The head of the world's fourth-biggest brewer, Carlsberg, said the outlook for the group's key Eastern European and Russian markets appeared brighter.
In November, Carlsberg reported a steeper-than-expected drop in third-quarter profits largely due to weakness in its Russian market and forecast a further decline in low single-digit percentages for the Russian market in 2012.
"We believe that things will be better in Eastern Europe and especially in the Russian market in 2012," chief executive Jorgen Buhl Rasmussen told the Jyllands-Posten newspaper in an interview published Tuesday.
"When I talk with Russian businesspeople, they are positive about the outlook for 2012," Rasmussen said, citing Russian expectations for the stabilization of the oil price at a reasonably high level and for growth in gross domestic product.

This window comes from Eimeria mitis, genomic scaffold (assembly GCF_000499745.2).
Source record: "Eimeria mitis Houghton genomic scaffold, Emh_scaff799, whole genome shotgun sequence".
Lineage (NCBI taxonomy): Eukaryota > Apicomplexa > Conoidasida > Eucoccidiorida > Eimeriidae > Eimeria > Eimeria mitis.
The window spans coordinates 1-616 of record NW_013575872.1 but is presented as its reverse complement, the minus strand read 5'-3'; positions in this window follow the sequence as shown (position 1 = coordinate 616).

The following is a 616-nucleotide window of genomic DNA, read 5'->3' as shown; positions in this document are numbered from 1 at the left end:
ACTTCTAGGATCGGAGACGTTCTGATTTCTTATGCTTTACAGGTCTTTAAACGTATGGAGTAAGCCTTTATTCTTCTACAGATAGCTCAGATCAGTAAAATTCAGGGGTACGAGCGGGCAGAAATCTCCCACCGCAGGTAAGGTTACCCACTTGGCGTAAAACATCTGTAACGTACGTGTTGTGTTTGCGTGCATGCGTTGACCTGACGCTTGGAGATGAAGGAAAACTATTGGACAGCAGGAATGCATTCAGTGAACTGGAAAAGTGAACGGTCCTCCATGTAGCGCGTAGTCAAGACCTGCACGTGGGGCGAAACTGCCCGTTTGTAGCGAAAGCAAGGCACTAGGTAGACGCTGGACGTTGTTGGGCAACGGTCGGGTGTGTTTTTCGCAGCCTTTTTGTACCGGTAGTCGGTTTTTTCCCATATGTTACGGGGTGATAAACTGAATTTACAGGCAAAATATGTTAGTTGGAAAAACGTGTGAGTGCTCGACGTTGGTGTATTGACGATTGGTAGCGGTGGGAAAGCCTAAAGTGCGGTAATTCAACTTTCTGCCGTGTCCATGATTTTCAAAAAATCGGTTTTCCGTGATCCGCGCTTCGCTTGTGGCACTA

"Their biggest concern is about how much Western Europe can negatively affect Russia," Rasmussen said.
Carlsberg, whose beer labels include Carlsberg, Tuborg, and Kronenbourg, said in November that its Russian market declined 7 percent in the third quarter and its market share fell to 37.8 percent from 39.3 percent.
In late October, Carlsberg announced that it was replacing the head of its Russian unit, Baltika Breweries, to address the decline in Russian business, which was hit by a 200 percent increase in Russian excise tax in January 2010.
Rasmussen told Jyllands-Posten that Carlsberg had shed about 25 percent of its workforce in Russia in the past few years. "So one cannot blame us for sitting still," he said.